8:35 p.m. | Feb. 11, 2016
By COLBY HAMILTON and AZI PAYBARAH
Peter Liang — the police officer who in 2014 shot blindly into a darkened public housing stairwell in Brooklyn where Akai Gurley was standing, striking and killing him — was found guilty of 2nd degree manslaughter and other charges Thursday.
The verdict from the mostly white jury of seven men and five woman came after nearly three days of deliberation.
Liang and his partner Shaun Landau were conducting a vertical patrol in the Pink Houses in East New York on November 20, 2014, when the duo began to enter a stairwell. Below them, at the same time, Gurley and his girlfriend opened the door. The noise, according to testimony during the trial, startled Liang at the top the stairs. He shot, and the bullet ricocheted and struck Gurley.
The moments after were key to the trial. Landau said the argument over what to do next lasted over four minutes; Liang said 45 seconds.
The trial came down to whether Liang was culpable for the mistake, and represented a large gamble by Brooklyn DA Ken Thompson. Thompson's decision to pursue the case came four months after Gurley’s death, and in the wake of a wave of protests and growing concern over the deaths of unarmed people, particularly black males, in New York and across the nation. Thompson’s indictment of Liang came just months after a Staten Island jury failed to indict Daniel Pantaleo, the officer accused of applying the chokehold that led to the death of Eric Garner earlier that year.
In an interview aired on NY1 after the verdict, Thompson downplayed the impact national unrest over police-involved shootings played in bringing the case.
“This officer was indicted not because of what’s happening in other parts of the country, but because of what happened in that stairwell,” Thompson said. “He took out his gun, and he [pulled] that trigger, and he killed an innocent man, and he had to be held accountable. It’s that simple.
Gurley’s death had immediately been called an accident by NYPD Commissioner Bill Bratton. “It appears to be an accidental discharge — no intention to strike anybody,” Bratton said at the time. He also referred to Gurley as a “total innocent.”
Questions were raised about why Liang had his gun withdrawn while doing vertical patrols with his partner in NYCHA's Pink Houses. Bratton had told reporters “We leave that decision as to when to take a firearm out at the discretion of the officers based on what they are encountering or believe they may encounter … So there is not a specific prohibition against taking a firearm out ... [but] an officer would have to justify” their reason for doing so.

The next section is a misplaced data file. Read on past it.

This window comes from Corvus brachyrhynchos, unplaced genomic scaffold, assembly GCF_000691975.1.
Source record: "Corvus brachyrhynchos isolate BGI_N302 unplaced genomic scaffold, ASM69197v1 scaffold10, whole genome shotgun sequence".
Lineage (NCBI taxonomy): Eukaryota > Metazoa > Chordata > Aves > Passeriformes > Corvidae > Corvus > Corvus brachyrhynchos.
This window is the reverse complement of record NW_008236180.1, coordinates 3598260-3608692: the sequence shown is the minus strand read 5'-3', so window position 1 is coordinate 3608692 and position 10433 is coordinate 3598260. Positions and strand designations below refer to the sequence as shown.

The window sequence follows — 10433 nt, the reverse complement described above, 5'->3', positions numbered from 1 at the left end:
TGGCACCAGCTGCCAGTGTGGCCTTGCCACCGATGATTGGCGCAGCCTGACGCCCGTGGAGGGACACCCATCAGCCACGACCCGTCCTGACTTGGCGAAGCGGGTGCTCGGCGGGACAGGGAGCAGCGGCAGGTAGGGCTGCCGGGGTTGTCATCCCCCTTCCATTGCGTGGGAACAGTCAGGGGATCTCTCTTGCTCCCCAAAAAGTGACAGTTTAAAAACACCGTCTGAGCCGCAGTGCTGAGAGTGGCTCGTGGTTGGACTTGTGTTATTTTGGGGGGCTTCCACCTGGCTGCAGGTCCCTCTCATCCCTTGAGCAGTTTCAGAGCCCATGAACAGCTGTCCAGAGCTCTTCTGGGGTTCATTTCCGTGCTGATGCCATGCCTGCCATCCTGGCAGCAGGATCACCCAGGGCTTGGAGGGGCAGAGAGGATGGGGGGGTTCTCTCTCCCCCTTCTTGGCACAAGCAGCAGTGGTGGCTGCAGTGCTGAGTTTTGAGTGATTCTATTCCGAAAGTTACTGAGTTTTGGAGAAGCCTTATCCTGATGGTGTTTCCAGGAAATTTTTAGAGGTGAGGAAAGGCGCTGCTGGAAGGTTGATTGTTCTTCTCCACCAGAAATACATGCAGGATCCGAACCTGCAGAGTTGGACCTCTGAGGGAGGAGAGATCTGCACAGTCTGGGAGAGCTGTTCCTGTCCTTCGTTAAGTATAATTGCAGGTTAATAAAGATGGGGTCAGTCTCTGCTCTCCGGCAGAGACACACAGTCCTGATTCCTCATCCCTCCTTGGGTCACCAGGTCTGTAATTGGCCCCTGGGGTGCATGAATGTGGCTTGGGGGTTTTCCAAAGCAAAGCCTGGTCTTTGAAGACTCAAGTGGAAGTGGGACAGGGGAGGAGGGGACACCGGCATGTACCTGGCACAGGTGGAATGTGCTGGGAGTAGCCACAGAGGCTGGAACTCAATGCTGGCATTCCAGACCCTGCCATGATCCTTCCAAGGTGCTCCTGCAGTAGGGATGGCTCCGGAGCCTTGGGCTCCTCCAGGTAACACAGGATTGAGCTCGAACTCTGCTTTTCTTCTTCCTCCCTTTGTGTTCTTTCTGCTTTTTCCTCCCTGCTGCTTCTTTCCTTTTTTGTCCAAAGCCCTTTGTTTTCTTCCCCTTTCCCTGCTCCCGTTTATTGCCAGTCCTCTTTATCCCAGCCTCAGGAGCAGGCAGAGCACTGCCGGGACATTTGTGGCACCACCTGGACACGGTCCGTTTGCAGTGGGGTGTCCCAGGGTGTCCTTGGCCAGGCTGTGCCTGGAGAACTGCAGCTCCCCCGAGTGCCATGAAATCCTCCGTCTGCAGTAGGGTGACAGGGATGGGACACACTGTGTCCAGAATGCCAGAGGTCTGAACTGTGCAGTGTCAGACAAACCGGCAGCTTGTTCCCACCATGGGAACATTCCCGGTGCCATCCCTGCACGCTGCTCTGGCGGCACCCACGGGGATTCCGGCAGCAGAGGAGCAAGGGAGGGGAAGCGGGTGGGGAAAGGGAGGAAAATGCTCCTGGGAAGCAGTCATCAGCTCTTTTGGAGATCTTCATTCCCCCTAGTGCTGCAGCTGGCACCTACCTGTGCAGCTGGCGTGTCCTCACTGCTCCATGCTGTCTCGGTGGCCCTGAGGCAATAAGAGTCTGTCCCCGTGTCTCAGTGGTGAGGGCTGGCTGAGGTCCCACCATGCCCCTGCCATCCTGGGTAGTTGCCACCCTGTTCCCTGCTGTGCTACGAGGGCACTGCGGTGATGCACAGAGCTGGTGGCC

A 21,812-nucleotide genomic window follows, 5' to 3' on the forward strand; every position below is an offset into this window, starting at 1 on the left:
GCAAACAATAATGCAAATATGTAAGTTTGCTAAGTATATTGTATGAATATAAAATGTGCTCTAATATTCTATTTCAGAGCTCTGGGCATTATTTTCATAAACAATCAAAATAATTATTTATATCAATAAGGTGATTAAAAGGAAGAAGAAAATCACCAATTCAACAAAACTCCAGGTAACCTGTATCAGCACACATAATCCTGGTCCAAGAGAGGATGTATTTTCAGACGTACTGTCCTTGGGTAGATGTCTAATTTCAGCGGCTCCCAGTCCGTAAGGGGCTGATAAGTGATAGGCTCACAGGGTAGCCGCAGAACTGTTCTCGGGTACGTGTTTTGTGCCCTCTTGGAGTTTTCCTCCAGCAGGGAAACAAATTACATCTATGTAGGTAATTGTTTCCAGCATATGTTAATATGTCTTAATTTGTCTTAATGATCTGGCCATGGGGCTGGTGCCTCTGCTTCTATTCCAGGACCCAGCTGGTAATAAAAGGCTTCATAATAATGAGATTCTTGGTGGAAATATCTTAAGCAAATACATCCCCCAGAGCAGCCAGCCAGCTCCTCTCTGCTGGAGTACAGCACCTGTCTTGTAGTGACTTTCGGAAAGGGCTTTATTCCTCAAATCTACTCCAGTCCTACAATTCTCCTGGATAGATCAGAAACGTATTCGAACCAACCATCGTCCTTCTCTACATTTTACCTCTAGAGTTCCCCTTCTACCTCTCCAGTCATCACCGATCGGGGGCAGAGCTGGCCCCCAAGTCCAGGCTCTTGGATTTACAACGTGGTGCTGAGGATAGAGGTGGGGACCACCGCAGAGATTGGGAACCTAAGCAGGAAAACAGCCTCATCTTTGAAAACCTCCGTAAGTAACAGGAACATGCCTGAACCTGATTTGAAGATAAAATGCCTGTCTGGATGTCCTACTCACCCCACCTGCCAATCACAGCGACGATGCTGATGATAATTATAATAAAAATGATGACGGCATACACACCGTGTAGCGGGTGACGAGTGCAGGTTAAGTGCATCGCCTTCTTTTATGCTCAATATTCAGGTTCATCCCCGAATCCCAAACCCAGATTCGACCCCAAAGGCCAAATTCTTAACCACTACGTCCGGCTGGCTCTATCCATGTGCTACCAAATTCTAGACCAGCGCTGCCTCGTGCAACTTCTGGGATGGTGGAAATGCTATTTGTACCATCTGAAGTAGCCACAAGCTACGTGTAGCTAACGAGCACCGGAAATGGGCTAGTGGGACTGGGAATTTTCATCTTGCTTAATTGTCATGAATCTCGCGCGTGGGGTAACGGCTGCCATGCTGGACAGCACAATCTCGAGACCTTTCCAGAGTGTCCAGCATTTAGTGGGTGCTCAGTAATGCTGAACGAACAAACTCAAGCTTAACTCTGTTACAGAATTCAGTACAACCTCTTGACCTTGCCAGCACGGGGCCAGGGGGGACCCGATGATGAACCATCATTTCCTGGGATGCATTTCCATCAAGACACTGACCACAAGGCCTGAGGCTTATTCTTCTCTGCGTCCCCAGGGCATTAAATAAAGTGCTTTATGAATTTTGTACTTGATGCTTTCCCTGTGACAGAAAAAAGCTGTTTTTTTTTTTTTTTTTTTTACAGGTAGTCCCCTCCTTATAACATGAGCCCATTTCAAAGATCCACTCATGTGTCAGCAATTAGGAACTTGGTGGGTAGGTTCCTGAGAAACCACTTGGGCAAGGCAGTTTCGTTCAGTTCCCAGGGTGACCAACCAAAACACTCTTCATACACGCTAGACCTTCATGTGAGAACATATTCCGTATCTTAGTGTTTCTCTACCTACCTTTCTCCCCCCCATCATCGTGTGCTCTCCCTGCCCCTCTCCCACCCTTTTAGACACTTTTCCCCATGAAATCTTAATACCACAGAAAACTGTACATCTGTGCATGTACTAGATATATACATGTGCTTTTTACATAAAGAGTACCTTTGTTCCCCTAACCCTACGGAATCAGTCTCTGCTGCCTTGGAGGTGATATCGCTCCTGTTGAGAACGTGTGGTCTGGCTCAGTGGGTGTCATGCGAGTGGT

At the time of the shooting, the NYPD had announced plans to have more experienced officers patrol high-crime areas, including vertical patrols of stairwells in NYCHA buildings.
In a statement after the verdict Thursday night, Mayor Bill de Blasio said “The death of Akai Gurley was a tragedy. The jury has now spoken, and we respect their decision. We hope today's outcome brings some closure to the Gurley family after this painful event.”
Patrolmen's Benevolent Association President Pat Lynch, meanwhile, said “we are very disappointed in the verdict” and said he believed that “the jury came to an absolutely wrong decision.”
“This was a terrible and tragic accident and not a crime,” Lynch said in a statement. “This bad verdict will have a chilling effect on police officers across the city because it criminalizes a tragic accident.”
During his post-verdict interview, Thompson defended the police, saying Liang’s verdict was “not a conviction of the entire NYPD.”
“It’s the greatest police department in the world. It’s the conviction of one officer. At the end of the day Akai Gurley’s life mattered, that’s what this verdict means,” the DA said.
According to reports, Thompson was on hand for the jury’s verdict, which was delivered to a near-silent court room.
An NYPD spokesman said Liang has been dismissed from the force. He’s scheduled to return to court in April for sentencing. Liang faces a maximum sentence of five to 15 years in prison
— Additional reporting by Laura Nahmias.